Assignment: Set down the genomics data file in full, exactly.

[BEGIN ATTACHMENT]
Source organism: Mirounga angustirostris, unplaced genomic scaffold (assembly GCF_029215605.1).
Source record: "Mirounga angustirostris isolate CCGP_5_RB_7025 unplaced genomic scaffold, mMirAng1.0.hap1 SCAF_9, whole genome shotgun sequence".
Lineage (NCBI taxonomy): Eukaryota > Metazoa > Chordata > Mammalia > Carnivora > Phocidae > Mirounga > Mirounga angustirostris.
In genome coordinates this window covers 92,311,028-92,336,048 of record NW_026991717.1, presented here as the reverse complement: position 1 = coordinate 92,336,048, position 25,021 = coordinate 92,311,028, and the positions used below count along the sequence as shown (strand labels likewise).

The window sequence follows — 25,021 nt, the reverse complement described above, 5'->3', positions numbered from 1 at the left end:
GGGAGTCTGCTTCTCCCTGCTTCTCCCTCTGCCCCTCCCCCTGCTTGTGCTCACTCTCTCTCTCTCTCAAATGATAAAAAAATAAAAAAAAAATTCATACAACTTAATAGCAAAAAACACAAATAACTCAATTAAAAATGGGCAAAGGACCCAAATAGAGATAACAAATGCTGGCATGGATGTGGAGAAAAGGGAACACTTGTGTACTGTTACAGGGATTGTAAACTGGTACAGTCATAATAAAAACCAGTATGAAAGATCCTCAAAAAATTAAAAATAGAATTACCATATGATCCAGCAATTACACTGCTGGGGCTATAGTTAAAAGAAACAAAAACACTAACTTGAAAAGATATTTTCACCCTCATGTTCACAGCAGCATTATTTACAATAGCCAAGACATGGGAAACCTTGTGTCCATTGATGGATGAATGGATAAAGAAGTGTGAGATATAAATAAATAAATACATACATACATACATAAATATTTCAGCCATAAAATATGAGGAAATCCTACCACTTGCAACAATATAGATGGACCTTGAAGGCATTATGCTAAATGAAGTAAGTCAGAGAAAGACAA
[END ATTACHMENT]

Source organism: Mirounga angustirostris, unplaced genomic scaffold (assembly GCF_029215605.1).
Source record: "Mirounga angustirostris isolate CCGP_5_RB_7025 unplaced genomic scaffold, mMirAng1.0.hap1 SCAF_9, whole genome shotgun sequence".
Lineage (NCBI taxonomy): Eukaryota > Metazoa > Chordata > Mammalia > Carnivora > Phocidae > Mirounga > Mirounga angustirostris.
In genome coordinates this window covers 92,311,028-92,336,048 of record NW_026991717.1, presented here as the reverse complement: position 1 = coordinate 92,336,048, position 25,021 = coordinate 92,311,028, and the positions used below count along the sequence as shown (strand labels likewise).

The window sequence follows — 25,021 nt, the reverse complement described above, 5'->3', positions numbered from 1 at the left end:
GGGAGTCTGCTTCTCCCTGCTTCTCCCTCTGCCCCTCCCCCTGCTTGTGCTCACTCTCTCTCTCTCTCAAATGATAAAAAAATAAAAAAAAAATTCATACAACTTAATAGCAAAAAACACAAATAACTCAATTAAAAATGGGCAAAGGACCCAAATAGAGATAACAAATGCTGGCATGGATGTGGAGAAAAGGGAACACTTGTGTACTGTTACAGGGATTGTAAACTGGTACAGTCATAATAAAAACCAGTATGAAAGATCCTCAAAAAATTAAAAATAGAATTACCATATGATCCAGCAATTACACTGCTGGGGCTATAGTTAAAAGAAACAAAAACACTAACTTGAAAAGATATTTTCACCCTCATGTTCACAGCAGCATTATTTACAATAGCCAAGACATGGGAAACCTTGTGTCCATTGATGGATGAATGGATAAAGAAGTGTGAGATATAAATAAATAAATACATACATACATACATAAATATTTCAGCCATAAAATATGAGGAAATCCTACCACTTGCAACAATATAGATGGACCTTGAAGGCATTATGCTAAATGAAGTAAGTCAGAGAAAGACAA